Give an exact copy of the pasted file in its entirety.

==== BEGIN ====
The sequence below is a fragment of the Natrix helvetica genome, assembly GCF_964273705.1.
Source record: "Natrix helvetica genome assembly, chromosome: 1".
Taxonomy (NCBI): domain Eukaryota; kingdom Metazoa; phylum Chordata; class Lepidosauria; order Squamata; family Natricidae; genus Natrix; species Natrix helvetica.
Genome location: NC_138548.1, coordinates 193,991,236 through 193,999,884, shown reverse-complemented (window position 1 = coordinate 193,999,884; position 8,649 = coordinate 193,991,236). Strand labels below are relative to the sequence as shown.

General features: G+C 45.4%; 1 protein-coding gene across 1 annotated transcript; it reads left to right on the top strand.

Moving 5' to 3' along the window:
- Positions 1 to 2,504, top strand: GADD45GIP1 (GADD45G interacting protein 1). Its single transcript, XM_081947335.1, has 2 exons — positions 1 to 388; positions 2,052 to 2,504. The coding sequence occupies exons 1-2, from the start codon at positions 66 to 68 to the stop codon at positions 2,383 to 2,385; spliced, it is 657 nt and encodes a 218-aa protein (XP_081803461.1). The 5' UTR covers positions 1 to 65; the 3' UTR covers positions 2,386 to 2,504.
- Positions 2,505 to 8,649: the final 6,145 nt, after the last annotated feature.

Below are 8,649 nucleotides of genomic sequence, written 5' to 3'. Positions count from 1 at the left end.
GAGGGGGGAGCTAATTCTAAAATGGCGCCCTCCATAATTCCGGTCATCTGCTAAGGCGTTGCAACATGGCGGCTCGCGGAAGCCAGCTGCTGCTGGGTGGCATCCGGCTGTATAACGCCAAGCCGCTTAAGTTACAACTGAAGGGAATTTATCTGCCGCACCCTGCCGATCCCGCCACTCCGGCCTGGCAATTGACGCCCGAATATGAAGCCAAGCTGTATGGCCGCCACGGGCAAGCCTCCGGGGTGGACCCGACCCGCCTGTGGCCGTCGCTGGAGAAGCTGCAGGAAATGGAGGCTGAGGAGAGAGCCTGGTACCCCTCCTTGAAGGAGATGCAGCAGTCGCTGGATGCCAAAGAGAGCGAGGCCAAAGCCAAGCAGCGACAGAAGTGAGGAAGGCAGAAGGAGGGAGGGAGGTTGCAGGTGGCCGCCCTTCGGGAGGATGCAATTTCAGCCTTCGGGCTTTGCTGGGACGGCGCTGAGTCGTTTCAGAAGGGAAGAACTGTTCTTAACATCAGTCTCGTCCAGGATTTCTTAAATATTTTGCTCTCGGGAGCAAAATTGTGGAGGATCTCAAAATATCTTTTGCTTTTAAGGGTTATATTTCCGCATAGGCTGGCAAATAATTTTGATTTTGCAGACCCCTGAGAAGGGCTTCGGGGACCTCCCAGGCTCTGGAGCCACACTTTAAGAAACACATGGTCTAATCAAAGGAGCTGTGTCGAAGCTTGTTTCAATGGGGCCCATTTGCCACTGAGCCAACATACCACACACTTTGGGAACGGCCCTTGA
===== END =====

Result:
The sequence below is a fragment of the Natrix helvetica genome, assembly GCF_964273705.1.
Source record: "Natrix helvetica genome assembly, chromosome: 1".
Taxonomy (NCBI): domain Eukaryota; kingdom Metazoa; phylum Chordata; class Lepidosauria; order Squamata; family Natricidae; genus Natrix; species Natrix helvetica.
Genome location: NC_138548.1, coordinates 193,991,236 through 193,999,884, shown reverse-complemented (window position 1 = coordinate 193,999,884; position 8,649 = coordinate 193,991,236). Strand labels below are relative to the sequence as shown.

General features: G+C 45.4%; 1 protein-coding gene across 1 annotated transcript; it reads left to right on the top strand.

Moving 5' to 3' along the window:
- Positions 1 to 2,504, top strand: GADD45GIP1 (GADD45G interacting protein 1). Its single transcript, XM_081947335.1, has 2 exons — positions 1 to 388; positions 2,052 to 2,504. The coding sequence occupies exons 1-2, from the start codon at positions 66 to 68 to the stop codon at positions 2,383 to 2,385; spliced, it is 657 nt and encodes a 218-aa protein (XP_081803461.1). The 5' UTR covers positions 1 to 65; the 3' UTR covers positions 2,386 to 2,504.
- Positions 2,505 to 8,649: the final 6,145 nt, after the last annotated feature.

Below are 8,649 nucleotides of genomic sequence, written 5' to 3'. Positions count from 1 at the left end.
GAGGGGGGAGCTAATTCTAAAATGGCGCCCTCCATAATTCCGGTCATCTGCTAAGGCGTTGCAACATGGCGGCTCGCGGAAGCCAGCTGCTGCTGGGTGGCATCCGGCTGTATAACGCCAAGCCGCTTAAGTTACAACTGAAGGGAATTTATCTGCCGCACCCTGCCGATCCCGCCACTCCGGCCTGGCAATTGACGCCCGAATATGAAGCCAAGCTGTATGGCCGCCACGGGCAAGCCTCCGGGGTGGACCCGACCCGCCTGTGGCCGTCGCTGGAGAAGCTGCAGGAAATGGAGGCTGAGGAGAGAGCCTGGTACCCCTCCTTGAAGGAGATGCAGCAGTCGCTGGATGCCAAAGAGAGCGAGGCCAAAGCCAAGCAGCGACAGAAGTGAGGAAGGCAGAAGGAGGGAGGGAGGTTGCAGGTGGCCGCCCTTCGGGAGGATGCAATTTCAGCCTTCGGGCTTTGCTGGGACGGCGCTGAGTCGTTTCAGAAGGGAAGAACTGTTCTTAACATCAGTCTCGTCCAGGATTTCTTAAATATTTTGCTCTCGGGAGCAAAATTGTGGAGGATCTCAAAATATCTTTTGCTTTTAAGGGTTATATTTCCGCATAGGCTGGCAAATAATTTTGATTTTGCAGACCCCTGAGAAGGGCTTCGGGGACCTCCCAGGCTCTGGAGCCACACTTTAAGAAACACATGGTCTAATCAAAGGAGCTGTGTCGAAGCTTGTTTCAATGGGGCCCATTTGCCACTGAGCCAACATACCACACACTTTGGGAACGGCCCTTGA